RK: For the first question, because God is the one who created all things we are able to experience, and He has 3 persons. Second, the virgin birth was the means the Father ordained to accomplish Christ’s incarnation, due to the requirements of justice for payment of the penalty for sin, and 12 disciples were analogous to the 12 tribes of national Israel. To answer why they are necessary – because God is the one who determines possibilities, given that all possibilities are occurring in the realm of His exhaustive providence.

ML: That is not precisely the question. If I accept all of these factors are philosophical principles when reasoning, what effect would the 12 disciples being 13 disciples have on my reasoning? Surely, with a change in principle comes a change in reasoning altogether.

RK: Impossibilities have no effect on your reasoning. They do not exist. Dr. Craig would give you a different answer, perhaps – but I’m not Dr. Craig.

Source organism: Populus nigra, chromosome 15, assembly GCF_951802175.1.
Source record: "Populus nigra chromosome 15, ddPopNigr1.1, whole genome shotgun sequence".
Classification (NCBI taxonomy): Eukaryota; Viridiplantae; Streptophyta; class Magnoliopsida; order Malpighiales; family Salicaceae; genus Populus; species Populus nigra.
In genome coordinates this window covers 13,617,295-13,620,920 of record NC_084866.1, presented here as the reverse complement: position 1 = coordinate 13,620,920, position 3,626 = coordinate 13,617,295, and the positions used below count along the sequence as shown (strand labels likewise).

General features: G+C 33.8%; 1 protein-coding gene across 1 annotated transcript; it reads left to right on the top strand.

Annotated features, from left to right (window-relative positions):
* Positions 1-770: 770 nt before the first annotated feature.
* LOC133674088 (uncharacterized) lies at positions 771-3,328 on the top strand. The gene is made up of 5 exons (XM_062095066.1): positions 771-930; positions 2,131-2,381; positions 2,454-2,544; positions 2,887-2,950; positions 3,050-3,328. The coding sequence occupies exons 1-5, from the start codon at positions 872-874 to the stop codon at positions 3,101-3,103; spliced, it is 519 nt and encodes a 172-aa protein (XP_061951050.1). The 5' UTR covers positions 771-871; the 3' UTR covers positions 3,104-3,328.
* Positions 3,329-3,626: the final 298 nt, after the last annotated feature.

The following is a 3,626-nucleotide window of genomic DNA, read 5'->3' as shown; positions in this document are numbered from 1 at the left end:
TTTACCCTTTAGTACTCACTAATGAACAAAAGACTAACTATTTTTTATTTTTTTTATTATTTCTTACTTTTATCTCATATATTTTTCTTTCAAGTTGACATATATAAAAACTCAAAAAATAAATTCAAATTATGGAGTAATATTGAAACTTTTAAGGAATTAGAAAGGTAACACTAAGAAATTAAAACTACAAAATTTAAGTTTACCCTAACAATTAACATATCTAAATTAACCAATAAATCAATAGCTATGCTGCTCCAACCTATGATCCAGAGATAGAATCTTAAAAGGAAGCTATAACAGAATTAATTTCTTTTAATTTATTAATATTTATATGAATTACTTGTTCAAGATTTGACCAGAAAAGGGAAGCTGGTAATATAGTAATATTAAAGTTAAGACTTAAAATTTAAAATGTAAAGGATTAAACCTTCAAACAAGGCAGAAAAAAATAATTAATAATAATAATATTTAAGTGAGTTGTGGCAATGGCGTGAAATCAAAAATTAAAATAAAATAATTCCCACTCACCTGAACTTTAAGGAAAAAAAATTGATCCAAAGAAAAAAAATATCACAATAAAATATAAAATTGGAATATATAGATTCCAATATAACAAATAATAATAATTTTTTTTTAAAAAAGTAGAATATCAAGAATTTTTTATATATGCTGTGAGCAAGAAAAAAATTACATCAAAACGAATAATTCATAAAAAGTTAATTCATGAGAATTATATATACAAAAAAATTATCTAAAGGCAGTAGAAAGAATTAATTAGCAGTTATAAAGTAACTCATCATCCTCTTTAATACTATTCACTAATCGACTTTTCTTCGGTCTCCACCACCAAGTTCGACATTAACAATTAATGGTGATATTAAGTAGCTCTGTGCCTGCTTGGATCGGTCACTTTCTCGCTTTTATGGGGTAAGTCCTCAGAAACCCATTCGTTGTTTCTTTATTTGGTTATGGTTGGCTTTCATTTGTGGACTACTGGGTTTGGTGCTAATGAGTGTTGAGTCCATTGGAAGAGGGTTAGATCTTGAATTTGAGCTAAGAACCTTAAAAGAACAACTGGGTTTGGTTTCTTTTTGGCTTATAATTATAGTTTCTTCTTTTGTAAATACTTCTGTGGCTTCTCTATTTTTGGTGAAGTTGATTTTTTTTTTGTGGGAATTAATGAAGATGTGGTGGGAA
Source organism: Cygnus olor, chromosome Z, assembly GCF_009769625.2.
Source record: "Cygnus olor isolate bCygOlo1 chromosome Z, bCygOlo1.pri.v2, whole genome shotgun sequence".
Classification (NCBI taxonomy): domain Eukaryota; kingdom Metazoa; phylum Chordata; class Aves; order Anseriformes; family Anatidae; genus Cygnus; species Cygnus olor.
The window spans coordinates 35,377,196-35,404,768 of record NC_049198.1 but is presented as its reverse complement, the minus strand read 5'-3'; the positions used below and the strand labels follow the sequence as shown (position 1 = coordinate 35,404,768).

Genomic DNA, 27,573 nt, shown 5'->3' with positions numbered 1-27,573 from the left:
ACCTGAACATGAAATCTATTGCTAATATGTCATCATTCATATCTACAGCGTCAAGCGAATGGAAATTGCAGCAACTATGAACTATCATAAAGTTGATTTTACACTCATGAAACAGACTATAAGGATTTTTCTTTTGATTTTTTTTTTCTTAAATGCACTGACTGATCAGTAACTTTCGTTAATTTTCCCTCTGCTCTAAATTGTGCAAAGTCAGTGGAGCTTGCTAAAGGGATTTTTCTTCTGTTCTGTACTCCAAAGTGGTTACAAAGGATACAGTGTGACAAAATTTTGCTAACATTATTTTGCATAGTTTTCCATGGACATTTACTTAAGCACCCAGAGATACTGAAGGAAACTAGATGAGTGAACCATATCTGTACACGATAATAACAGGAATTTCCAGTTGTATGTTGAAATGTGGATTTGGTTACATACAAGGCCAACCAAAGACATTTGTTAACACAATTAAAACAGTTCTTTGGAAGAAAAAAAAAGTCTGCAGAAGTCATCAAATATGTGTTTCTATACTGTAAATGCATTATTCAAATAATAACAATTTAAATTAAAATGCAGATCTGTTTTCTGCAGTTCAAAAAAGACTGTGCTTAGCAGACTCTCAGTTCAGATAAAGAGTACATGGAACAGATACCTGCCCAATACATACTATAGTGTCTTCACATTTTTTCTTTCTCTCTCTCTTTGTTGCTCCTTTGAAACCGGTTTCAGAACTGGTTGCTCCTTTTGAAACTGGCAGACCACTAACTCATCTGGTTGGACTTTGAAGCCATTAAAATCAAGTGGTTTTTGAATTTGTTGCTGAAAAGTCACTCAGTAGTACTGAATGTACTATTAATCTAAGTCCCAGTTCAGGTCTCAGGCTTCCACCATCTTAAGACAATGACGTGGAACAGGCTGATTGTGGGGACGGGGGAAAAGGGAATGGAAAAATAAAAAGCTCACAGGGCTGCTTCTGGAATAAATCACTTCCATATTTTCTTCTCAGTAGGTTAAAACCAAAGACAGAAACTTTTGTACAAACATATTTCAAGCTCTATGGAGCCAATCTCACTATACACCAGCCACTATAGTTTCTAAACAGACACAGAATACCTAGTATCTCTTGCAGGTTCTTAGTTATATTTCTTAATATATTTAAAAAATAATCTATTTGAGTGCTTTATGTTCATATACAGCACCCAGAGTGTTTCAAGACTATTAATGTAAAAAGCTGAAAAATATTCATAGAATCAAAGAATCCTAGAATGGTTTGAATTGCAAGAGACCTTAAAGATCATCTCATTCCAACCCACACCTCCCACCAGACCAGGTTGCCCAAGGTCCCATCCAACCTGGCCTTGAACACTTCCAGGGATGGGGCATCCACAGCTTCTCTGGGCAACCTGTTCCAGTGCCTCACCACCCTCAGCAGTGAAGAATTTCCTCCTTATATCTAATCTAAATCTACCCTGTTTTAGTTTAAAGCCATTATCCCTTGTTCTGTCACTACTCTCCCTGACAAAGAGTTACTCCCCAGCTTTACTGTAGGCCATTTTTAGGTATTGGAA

ML: So the existence of one more disciple would have no effect on my reasoning. It seems then that the manner in which the events occurred are arbitrary. I will not press this point. Does your knowledge of God arise from the scriptures that you believe he authored?

RK: No, there was no additional disciple in the 12 chosen by Christ, and following him throughout Galilee. Advancing impossibilities as arguments is not coherent. My knowledge of God is two-fold – first, through His Scriptures, which is His informational self-revelation, (despite your assertion that it lacked no coherent content earlier) and the natural revelation of His glory in the created order – which is only sufficient to convict a man, and render him without excuse for his sins of thought and action.

ML: And from your aforementioned sources, you derive the goodness, power, coherency, knowingness, etc of God?